By kid’s theatre reporter Valeria Lamarra with Tim Treanor
Huck Finn’s Story, at the Imagination Stage, is a pretty good show. Not great, but pretty good.
Huck Finn (Matthew McGloin) was a young boy who ran way from his mean pap (Michael John Casey) to nearby Jackson’s Island. There he met another runaway – Jim (Donovan Hagins), a slave who is trying to win his freedom by escaping to Ohio. Even though Huck knew he was “supposed” to turn Jim in, his sympathies were with his new friend’s desire to be free, and he ended up doing everything he could to help Jim. They set forth on the Mississippi River in a raft. Two scoundrels and con artists (Casey and Jonathan Watkins) almost capture Jim, but Huck and Tom Sawyer’s Aunt Sally (Lisa Lias), helped by some lucky coincidences, defeat them.
The Imagination Stage lives up to its name: They used a great deal of imagination in the production, and invited the audience to use its own imagination to help move things along. I particularly liked how they showed they were on the raft, and how they climbed from the raft into a house which had fallen into the river. If you had read the book and had seen those events in a certain way, you could still think of the story that same way even after the show.
There was a lot about this show I liked. I liked that they used live musicians, who doubled in other parts (Casey, Lias, Watkins and Steve McWilliams). Everybody had a good “country” accent. McGloin as Huck had a great deal of energy. He did cartwheels and other acrobatics. He was a man, but his energy made him seem much younger. The scoundrels were certainly scoundrels.
There was a lot of singing and dancing in this show. Jim sang and danced more than anyone else. He was very good but when he sang he lost a lot of his country accent.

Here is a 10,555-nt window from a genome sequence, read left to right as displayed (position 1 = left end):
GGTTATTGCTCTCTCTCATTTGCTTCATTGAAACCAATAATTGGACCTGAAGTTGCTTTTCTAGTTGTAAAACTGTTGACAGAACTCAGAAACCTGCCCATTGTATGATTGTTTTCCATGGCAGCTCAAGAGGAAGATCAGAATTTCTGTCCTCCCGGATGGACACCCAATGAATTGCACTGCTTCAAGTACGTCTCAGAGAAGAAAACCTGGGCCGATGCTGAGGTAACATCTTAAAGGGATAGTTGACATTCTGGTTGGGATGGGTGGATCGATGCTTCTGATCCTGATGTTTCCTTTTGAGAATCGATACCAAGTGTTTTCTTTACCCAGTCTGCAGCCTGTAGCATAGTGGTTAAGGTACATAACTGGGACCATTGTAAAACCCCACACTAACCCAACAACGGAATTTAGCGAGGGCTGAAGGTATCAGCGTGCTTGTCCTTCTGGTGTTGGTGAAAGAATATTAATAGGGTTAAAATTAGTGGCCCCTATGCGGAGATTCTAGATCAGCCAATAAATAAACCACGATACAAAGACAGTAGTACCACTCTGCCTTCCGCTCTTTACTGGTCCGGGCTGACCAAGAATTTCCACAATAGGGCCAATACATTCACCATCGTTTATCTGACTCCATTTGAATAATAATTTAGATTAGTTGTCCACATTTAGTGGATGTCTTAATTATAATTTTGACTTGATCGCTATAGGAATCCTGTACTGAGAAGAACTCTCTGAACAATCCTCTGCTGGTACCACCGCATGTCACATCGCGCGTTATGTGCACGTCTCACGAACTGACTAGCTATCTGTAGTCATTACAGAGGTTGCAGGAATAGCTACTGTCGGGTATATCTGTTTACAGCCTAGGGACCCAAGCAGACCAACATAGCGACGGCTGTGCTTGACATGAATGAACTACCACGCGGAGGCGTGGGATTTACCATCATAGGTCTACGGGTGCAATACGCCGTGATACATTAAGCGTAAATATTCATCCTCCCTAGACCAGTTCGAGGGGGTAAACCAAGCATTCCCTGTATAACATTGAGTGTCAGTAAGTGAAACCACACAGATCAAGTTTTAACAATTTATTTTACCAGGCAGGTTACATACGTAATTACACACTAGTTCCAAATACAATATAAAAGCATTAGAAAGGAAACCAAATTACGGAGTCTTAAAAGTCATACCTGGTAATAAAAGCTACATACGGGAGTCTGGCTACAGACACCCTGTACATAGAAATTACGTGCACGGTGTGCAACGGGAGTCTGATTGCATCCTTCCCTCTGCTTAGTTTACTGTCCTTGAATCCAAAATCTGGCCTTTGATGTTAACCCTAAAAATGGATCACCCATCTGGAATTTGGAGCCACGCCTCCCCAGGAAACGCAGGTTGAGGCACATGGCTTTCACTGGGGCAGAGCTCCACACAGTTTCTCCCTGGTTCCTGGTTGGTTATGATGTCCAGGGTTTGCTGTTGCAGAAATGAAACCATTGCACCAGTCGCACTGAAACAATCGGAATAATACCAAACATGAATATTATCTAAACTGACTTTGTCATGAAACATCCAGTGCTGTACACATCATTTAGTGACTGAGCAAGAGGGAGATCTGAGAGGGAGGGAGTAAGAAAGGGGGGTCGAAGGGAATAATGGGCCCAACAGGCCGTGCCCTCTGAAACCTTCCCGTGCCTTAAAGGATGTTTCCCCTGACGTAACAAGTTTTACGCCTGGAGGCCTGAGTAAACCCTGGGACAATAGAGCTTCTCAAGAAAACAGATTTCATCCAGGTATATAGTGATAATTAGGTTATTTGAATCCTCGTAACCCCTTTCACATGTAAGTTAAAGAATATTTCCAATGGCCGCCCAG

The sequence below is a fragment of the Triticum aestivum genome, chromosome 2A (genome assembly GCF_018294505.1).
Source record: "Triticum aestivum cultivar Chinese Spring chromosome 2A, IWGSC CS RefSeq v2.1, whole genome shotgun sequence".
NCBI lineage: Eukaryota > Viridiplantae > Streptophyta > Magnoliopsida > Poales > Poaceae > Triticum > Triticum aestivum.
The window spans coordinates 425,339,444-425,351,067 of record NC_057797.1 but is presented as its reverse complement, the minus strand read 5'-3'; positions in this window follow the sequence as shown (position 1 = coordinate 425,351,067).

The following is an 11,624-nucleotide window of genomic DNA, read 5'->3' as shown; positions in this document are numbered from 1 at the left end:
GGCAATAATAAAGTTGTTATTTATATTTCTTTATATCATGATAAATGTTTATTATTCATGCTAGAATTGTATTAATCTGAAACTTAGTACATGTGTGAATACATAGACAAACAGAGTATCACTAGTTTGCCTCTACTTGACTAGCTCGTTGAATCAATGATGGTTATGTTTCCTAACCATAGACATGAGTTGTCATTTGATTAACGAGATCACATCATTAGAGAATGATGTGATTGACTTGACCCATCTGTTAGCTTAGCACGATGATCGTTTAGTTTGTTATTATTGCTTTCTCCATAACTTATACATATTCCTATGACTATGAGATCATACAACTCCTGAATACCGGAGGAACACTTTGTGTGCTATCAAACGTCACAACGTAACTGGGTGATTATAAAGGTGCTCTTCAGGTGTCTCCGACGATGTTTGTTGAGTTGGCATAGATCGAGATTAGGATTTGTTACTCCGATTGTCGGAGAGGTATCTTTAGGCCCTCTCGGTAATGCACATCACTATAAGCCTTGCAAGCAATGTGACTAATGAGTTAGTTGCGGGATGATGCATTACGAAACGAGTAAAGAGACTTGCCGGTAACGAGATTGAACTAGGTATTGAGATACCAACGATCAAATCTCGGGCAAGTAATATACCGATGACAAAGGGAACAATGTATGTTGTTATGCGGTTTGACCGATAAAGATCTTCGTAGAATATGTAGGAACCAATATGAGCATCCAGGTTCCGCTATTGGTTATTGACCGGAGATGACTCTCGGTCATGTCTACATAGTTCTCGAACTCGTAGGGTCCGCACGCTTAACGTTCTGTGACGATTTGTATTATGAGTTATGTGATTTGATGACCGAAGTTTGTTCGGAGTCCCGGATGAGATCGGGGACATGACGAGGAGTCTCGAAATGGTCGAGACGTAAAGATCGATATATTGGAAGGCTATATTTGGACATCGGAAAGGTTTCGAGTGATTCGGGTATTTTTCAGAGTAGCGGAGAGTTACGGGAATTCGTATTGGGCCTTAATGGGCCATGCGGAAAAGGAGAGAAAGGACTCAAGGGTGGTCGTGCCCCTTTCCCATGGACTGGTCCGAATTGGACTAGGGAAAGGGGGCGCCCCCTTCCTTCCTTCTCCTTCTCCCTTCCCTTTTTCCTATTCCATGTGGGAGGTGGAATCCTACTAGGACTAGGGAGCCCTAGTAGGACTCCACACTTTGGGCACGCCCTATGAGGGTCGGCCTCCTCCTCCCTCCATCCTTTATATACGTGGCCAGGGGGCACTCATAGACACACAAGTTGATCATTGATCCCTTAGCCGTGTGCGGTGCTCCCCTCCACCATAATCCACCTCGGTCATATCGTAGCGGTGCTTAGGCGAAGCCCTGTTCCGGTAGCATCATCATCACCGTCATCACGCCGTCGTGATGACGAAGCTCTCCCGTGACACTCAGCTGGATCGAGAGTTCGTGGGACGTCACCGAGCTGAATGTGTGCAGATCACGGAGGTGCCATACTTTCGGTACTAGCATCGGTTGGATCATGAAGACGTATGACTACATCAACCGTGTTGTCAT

There were a couple of things that made me enjoy it less than I otherwise would. There were periods when nothing happened on stage. The one I remember especially was when Jim seemed to be taking materials to the back of the raft. He went backstage and nobody did anything for a little bit.
Aunt Sally seemed a little too excitable to be an aunt. I don’t see adults jumping around like that.
This appears to be a show for kids about ages 7-11. I don’t think kids older than that would enjoy it.
But if your kid is in the right age range, and has a good imagination, I think he’ll enjoy it. If you have a good imagination, you might too.
Tim Treanor here. I’d like to underscore what Valeria said about the age range for this show. The bulk of the audience seemed to be in the 7-9 set, and they were plenty amused. Kids 12 and up might be bored, though. By the same token, notwithstanding the company’s capable work, this is not one of those shows which entertain children on one level and adults on another. This is for the kiddies.
Casey and particularly Watkins were excellent bad guys. Ms. Lias seemed over the top in her various roles, but she is a veteran children’s theater actor and her performance wasn’t aimed at me. The music was good but the lighting was kind of dim. The AC was fully cranked on the afternoon we attended, so bring your woollies.
Huck Finn’s Story is performed Saturdays, 3:30 pm and 7 pm at Imagination Stage in Bethesda, MD. The show closes April 15, 2006.
Tickets: $10 – $15. Box office: 301-280-1660 or order online at